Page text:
Sunday, September 26, 2010

here.there.and everywhere

The weekend before last found me in Oakland, California for an appearance at the New Rheem Theatre.  It was a quick trip but I had a great time.
This week you could find me in Chicago. What a city. What I love about Chicago...the people, the architecture, the art...what I don't like...the wind. I found myself fascinated by how people kept their hair from looking like mine...wild and crazy. 
I was with my son Jesse and we had a blast. We were lucky enough to find time to visit the best museum ever...the Art Institute of Chicago where we found the most outstanding exhibits.  Henri Cartier-Bresson - The Modern Century left Jesse and I in awe.
 
The museums collection of Impressionist art is astounding, and I found myself standing in front of Van Goghs "The Bedroom"1889... I have always wanted to see it.
 
Henri de Toulouse Lautrec "At The Moulin Rouge" impressed Jesse.
a few pieces of art I was mystified by...
 
Two Sisters

Pierre Auguste Renoir. Two Sisters (On the Terrace), 1881

Oil on canvas  39 9/16 x 37 7/8 in. (100.5 x 81 cm
Water Lilies
Claude Monet  French, Water Lilies, 1906  Oil on canvas 34 1/2 x 36 1/2 in. (87.6 x 92.7 cm)
A Sunday on La Grande Jatte -- 1884
 Georges Seurat  A Sunday on La Grande Jatte -- 1884, 1884-86
Oil on canvas  81 3/4 x 121 1/4 in. (207.5 x 308.1 cm)

I could not believe how big this piece of art was. It was huge, with thousands of miniature dots creating a border around it. Amazing...and there were hundreds more pieces of art that were out of this world. O'Keefe, Picasso, Gaugain, Cassatt...I could have spent days...but we had one more exhibit we wanted to see and that was the Thorne Miniature Rooms.
If you love miniatures...you have to see this...


 I was shooting through glass so check out more here
It's all in the details...

If you are a miniature freak like me...You'll love this book. All 69 rooms shown in detail.    
 There was more to this trip...but you'll have to wait...


“I prowled the streets all day, feeling very strung-up and ready to pounce, determined to ‘trap’ life—
to preserve life in the act of living.” 
—Cartier-Bresson in 1952, recalling his work of the early 1930s

6 comments:

Thufer said...

Good trip. Walt Disney was a fan of miniatures as well.

Happy Birthday BTW a few weeks ago!

The Kool~Kittie~Krew said...

Looks like a GREAT place to visit!!! Mom loves mini rooms!

James said...

As beautiful as Van Goghs "The Bedroom" is, the real masterpiece is standing just to the right. Artists have always amazed me. For I CAN draw a straight line, but unfortunately after that the rest is lost to me.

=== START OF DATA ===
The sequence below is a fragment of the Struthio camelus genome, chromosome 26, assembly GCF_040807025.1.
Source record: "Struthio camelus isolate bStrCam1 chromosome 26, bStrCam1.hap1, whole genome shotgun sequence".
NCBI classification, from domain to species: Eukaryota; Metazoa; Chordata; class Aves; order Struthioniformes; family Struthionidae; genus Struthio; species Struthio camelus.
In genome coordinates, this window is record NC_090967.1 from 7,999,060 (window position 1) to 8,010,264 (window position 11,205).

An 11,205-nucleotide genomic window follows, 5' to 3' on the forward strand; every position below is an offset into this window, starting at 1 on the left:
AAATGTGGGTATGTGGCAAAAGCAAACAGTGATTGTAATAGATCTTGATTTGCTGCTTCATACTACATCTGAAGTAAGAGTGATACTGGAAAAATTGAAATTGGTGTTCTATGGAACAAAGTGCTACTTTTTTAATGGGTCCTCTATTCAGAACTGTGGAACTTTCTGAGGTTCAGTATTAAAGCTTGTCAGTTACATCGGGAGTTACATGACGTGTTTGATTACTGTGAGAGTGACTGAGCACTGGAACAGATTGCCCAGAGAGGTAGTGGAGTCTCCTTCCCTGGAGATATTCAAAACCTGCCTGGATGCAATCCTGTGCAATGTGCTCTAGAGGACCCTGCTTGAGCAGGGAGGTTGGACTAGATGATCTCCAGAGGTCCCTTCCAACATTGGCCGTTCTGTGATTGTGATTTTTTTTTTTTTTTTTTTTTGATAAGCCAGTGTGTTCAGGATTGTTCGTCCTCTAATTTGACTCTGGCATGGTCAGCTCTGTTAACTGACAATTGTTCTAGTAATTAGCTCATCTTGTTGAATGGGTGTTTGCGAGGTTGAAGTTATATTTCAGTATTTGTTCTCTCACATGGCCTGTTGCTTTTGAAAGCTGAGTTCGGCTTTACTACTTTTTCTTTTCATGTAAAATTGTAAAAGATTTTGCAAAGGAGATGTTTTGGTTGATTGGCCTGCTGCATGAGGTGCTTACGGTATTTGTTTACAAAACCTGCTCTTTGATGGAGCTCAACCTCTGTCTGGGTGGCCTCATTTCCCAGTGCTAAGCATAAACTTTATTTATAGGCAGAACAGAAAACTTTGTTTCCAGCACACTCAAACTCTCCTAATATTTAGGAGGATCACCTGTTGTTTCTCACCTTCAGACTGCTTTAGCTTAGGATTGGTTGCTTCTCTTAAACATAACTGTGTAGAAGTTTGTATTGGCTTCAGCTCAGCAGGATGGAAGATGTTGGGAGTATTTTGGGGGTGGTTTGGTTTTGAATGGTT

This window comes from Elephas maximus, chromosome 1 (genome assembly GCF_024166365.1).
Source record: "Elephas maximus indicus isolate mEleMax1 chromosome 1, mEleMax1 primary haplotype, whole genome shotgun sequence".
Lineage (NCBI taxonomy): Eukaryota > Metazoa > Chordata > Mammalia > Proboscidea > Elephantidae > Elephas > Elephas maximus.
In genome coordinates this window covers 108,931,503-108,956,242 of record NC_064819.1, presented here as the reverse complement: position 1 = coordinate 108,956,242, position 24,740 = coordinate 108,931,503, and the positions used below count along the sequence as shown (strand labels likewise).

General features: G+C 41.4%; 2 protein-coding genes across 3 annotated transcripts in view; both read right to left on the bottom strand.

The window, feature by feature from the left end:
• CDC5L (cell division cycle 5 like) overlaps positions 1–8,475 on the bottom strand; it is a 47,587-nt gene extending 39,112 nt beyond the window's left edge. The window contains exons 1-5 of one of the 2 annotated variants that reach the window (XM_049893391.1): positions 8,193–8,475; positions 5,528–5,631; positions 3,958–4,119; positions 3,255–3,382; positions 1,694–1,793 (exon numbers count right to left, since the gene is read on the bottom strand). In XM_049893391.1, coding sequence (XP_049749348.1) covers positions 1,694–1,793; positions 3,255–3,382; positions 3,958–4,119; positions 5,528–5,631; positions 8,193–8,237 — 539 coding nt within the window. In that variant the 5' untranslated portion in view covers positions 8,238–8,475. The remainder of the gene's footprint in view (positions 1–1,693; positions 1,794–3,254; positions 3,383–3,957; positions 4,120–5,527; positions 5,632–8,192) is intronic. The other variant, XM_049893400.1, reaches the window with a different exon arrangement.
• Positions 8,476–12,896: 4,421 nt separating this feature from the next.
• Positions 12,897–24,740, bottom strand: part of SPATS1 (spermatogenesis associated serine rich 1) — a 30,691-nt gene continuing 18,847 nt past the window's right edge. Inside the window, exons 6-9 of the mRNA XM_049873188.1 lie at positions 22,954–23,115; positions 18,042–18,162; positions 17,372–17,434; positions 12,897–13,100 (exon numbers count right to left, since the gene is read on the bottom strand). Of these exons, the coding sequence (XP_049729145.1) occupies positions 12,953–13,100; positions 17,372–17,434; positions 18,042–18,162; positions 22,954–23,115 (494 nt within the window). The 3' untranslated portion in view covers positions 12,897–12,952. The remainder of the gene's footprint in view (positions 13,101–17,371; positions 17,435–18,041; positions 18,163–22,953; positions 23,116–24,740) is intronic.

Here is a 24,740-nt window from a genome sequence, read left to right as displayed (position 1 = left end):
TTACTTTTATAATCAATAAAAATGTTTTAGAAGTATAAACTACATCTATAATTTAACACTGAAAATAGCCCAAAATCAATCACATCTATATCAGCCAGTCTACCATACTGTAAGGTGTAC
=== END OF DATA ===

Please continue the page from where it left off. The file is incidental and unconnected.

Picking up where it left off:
Tiglizzyclone said...

When I was 17 I was in a art class that the teacher wanted us to paint a picture like Georges Seurat pointillism. I still have it.

sf said...

Hey, dear! Of course I knew of the Thorne Rooms... you know I did live in Chicago. It's my fave city EVER. DESPITE the wind!
So I have (had) the book of the exhibit - the Miniature Rooms book, but I gave it to Sebassy. See, I read aloud to him this cool kids' book that came out this year called The Sixty-eight Rooms. He loved it, and while we read would look up that particular room. He has spent hours with the book --- I hope he'll go to see them one day! In case anyone is interested, here's the synopsis:
Sixth-graders Ruthie and her best friend, Jack, are on a class visit to Chicago’s Art Institute, where they see the famous Thorne Rooms. Filled with incredible miniatures, the rooms, representing different time periods, fascinate Ruthie. When she finds a key that shrinks her and allows her to get inside the rooms, Ruthie wants to return as soon as possible. Jack is a willing partner, and when a way is found to shrink him, too, the adventure really begins. First-time novelist Malone carefully crafts a fantastical story with plenty of real-world elements, including Jack’s mother’s worries as she tries to make a living as an artist and the subplot of a museum security guard, who has lost something important. Jack and Ruthie find it in the rooms, which tie the past and present together. There are contrivances that make accessibility to the adventures possible, but readers will focus on the mystery, the history, and the excitement of being small. Grades 4-6.
PS Did you have Pasticcios waiting for you upon your return? You better have had!!!

James said...

Happy Birthday!!